A robust theological argument against the assumption that God is male.
God values women.
While many Christians would readily affirm this truth, the widely held assumption that the Bible depicts a male God persists—as it has for centuries. This misperception of Christianity not only perniciously implies that men deserve an elevated place over women but also compromises the glory of God by making God appear to be part of creation, subject to it and its categories, rather than in transcendence of it.
Through a deep reading of the incarnation narratives of the New Testament and other relevant scriptural texts, Amy Peeler shows how the Bible depicts a God beyond gender and a savior who, while embodied as a man, is the unification in one person of the image of God that resides in both male and female. Peeler begins with a study of Mary and her response to the annunciation, through which it becomes clear that God empowers women and honors their agency. Then Peeler describes from a theological standpoint how the virgin birth of Jesus—the second Adam—reverses the gendered division enacted in the garden of Eden.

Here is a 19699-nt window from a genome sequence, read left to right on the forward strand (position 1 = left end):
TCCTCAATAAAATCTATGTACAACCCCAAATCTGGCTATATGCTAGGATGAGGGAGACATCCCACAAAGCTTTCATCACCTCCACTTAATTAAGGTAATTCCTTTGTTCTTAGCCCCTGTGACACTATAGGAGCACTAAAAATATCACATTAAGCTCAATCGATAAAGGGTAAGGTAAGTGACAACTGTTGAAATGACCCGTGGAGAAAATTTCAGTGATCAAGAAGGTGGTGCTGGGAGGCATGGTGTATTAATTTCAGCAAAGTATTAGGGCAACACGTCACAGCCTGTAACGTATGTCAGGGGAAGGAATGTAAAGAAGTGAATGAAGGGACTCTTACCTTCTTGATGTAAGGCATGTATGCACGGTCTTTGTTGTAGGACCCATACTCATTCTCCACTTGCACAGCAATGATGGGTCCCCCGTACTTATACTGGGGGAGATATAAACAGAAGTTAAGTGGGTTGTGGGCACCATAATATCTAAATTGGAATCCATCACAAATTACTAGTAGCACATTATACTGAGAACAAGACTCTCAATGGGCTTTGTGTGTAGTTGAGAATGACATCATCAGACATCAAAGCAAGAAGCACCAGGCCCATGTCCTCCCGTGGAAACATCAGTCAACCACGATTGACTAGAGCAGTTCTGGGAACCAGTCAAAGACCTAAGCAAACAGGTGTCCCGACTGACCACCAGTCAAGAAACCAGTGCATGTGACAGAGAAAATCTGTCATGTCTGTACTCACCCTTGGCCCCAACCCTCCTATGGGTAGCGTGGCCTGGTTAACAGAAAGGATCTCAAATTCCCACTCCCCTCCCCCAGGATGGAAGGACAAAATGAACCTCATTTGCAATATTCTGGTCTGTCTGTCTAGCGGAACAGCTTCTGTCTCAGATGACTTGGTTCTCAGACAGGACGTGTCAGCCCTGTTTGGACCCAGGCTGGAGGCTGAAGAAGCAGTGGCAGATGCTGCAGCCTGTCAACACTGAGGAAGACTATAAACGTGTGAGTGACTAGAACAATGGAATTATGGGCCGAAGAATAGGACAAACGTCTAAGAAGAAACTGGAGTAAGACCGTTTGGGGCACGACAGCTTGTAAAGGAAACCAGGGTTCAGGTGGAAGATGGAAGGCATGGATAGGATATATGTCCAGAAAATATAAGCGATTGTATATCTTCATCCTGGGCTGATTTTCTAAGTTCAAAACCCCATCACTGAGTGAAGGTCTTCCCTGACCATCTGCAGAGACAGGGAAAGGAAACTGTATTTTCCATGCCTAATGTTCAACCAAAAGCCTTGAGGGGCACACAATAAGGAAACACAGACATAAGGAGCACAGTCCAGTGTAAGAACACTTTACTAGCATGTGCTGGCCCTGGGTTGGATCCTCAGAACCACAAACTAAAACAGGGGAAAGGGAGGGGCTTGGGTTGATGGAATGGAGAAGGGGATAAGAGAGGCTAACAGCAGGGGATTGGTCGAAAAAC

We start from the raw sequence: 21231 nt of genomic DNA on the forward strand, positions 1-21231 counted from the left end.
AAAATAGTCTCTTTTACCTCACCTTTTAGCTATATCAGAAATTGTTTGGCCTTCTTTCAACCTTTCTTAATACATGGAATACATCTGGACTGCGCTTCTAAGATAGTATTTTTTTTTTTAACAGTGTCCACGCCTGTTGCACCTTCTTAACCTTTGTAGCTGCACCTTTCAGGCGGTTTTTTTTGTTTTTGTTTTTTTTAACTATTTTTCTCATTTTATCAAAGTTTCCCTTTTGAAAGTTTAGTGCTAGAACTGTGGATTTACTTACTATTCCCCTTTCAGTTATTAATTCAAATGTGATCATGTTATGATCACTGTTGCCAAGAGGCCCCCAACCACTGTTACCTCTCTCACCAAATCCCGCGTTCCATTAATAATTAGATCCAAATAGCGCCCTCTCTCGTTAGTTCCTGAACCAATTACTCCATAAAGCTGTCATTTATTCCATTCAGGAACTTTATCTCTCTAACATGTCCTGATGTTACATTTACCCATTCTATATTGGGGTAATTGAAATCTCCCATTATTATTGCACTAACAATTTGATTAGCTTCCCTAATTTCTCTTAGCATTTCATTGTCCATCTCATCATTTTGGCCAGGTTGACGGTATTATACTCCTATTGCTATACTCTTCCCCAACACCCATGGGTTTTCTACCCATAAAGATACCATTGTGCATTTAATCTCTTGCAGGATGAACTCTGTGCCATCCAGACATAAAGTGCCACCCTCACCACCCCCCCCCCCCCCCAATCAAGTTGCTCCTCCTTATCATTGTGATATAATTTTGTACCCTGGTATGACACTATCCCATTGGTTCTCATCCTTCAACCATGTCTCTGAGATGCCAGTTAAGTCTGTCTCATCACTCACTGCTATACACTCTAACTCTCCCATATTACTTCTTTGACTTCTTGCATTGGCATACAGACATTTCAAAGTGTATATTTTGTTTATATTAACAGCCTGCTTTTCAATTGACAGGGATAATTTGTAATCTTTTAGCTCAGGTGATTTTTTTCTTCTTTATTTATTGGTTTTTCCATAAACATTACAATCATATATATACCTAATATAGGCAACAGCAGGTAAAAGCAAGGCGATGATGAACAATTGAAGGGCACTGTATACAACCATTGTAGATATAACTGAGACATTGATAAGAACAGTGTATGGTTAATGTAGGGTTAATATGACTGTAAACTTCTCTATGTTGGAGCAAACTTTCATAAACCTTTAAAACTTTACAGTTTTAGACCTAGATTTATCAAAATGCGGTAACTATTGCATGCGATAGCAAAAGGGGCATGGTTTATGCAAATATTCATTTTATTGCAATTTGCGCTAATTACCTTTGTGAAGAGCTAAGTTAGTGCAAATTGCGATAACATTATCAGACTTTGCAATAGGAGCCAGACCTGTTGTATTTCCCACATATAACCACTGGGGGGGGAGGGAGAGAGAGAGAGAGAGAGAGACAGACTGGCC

While acknowledging the significance of the Bible’s frequent use of “Father” language to represent God as a caring parent, Peeler goes beneath the surface of this metaphor to show how God is never sexualized by biblical writers or described as being physically involved in procreation—making the concept of a masculine God dubious, at best. From these doctrinal centers of Christianity, Peeler leads the way in reasserting the value of women in the church and prophetically speaking out against the destructive idolatry of masculinity.